35 Years Ago, South Vietnam Fell to Communist Rule

The Fall of Saigon was the capture of Saigon, the capital of South Vietnam, by the North Vietnamese Army on April 30, 1975. The event marked the end of the Vietnam War and the start of a transition period leading to the formal reunification of Vietnam under communist rule.

Refugees escaping the Fall of Saigon

North Vietnamese forces under the command of the Senior General Văn Tiến Dũng began their final attack on Saigon, which was commanded by General Nguyen Van Toan on April 29, with a heavy artillery bombardment. By the afternoon of the next day, North Vietnamese troops had occupied the important points within the city and raised their flag over the South Vietnamese presidential palace. South Vietnam capitulated shortly after. The city was renamed Ho Chi Minh City, after communist leader Ho Chi Minh. The fall of the city was preceded by the evacuation of almost all the American civilian and military personnel in Saigon, along with tens of thousands of South Vietnamese civilians associated with the southern regime. The evacuation culminated in Operation Frequent Wind, which was the largest helicopter evacuation in history. In addition to the flight of refugees, the end of the war and institution of new rules by the communists contributed to a decline in the population of the city. (source)


Various names have been applied to the incident. Fall of Saigon is the most commonly used name in English, but also Liberation of Saigon is used. It has also been called Sự kiện 30 tháng 4 (April 30 Incident) or Giải phóng miền Nam (The liberation of the south) by the current Vietnamese government and Ngày mất nước (The day we lost our country/nation) or Ngày Quốc Hận (National Hatred Day) or Tháng Tư Đen (Black April) by anti-communist Vietnamese people overseas.

Among Vietnamese refugees in the United States and in many other countries, the week of April 30 is referred to as Black April and is used as a time of commemoration of the fall of Saigon. . The event is approached from different perspectives, with arguments that the date was a sign of American abandonment , or as a memorial of the war and mass exodus as a whole.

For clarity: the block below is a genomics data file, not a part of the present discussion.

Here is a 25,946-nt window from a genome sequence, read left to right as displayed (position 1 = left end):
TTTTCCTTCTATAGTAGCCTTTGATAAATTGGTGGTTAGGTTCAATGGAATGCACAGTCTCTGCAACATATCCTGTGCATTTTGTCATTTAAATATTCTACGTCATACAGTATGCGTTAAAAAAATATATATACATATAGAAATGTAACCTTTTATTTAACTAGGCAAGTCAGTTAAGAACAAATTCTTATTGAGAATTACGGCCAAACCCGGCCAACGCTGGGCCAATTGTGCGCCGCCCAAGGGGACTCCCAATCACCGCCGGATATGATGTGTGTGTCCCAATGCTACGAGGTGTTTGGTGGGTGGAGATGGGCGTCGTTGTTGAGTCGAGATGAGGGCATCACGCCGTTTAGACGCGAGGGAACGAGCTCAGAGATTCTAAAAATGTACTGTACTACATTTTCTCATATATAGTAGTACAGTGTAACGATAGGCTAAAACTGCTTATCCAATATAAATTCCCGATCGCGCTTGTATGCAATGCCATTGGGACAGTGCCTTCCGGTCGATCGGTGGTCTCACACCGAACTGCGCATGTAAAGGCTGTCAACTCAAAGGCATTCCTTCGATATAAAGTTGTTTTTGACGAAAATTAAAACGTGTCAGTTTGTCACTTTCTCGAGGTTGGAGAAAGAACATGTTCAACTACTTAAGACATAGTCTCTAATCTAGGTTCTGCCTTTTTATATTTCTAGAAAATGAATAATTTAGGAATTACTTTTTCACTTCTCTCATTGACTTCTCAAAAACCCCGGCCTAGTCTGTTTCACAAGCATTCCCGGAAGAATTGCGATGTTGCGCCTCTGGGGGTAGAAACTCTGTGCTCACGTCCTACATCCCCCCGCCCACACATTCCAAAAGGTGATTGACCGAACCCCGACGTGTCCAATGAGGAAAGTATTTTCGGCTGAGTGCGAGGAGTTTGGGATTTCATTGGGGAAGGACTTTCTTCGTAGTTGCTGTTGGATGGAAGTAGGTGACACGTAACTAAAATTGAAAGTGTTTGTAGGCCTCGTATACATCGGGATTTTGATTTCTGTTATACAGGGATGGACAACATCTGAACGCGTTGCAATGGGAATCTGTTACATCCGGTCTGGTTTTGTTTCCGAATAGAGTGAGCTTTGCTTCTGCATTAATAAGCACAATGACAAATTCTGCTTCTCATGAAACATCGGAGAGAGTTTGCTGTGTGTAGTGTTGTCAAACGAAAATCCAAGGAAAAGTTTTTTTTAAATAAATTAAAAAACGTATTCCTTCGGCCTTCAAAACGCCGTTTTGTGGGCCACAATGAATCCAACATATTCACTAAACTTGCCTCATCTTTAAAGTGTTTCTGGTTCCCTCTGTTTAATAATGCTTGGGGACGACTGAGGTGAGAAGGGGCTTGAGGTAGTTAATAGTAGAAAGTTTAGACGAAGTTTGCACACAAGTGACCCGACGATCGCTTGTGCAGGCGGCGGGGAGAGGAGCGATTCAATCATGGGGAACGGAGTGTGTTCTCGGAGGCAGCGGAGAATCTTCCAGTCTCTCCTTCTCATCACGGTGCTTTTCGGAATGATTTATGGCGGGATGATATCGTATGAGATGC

Vietnam War Facts:

  • 58,148 Americans were killed and 304,000 wounded out of 2.59 million who served.
  • The average age of those killed in Vietnam was 23.11 years.
  • 50,274 were enlisted, average age 22.37.
  • The average infantryman in the South Pacific during World War II saw about 40 days of combat in four years. The average infantryman in Vietnam saw about 240 days of combat in one year, thanks to the mobility of the helicopter.
  • After Vietnam the Philippines, Indonesia, Malaysia, Singapore and Thailand managed to stay free of communism. The Indonesians expelled the Soviets in 1966.
  • During the Vietnam War the national debt increased by $146 billion (1967-1973). Adjusted for inflation, the debt in 1992 dollars was $500 billion.
  • 6,598 were officers, average age 28.43.
  • 91 percent of Vietnam veterans say they are glad they served.
  • 74 percent said they would serve again even knowing the outcome.
  • 1,276 were warrant officers (NCOs), average age 24.73 years.
  • 11,465 were less than 20 years old.
  • From 1957 to 1973 the National Liberation Front assassinated 36,725 South Vietnamese and abducted 58,499. Death squads focused on leaders that included schoolteachers and minor officials.
  • The number of North Vietnamese killed was approximately 500,000 to 600,000. Casualties: 15 million.
  • One out of every 10 Americans who served in Vietnam was a casualty. Although the percentage who died is similar to other wars, amputations or crippling wounds were 300 percent higher than in World War II. 75,000 Vietnam veterans are severely disabled.
  • The Tet ’68 offensive was a major defeat for the VC and the NVA.
  • Two-thirds of the men who served in Vietnam were volunteers, two-thirds who served in World War II were draftees.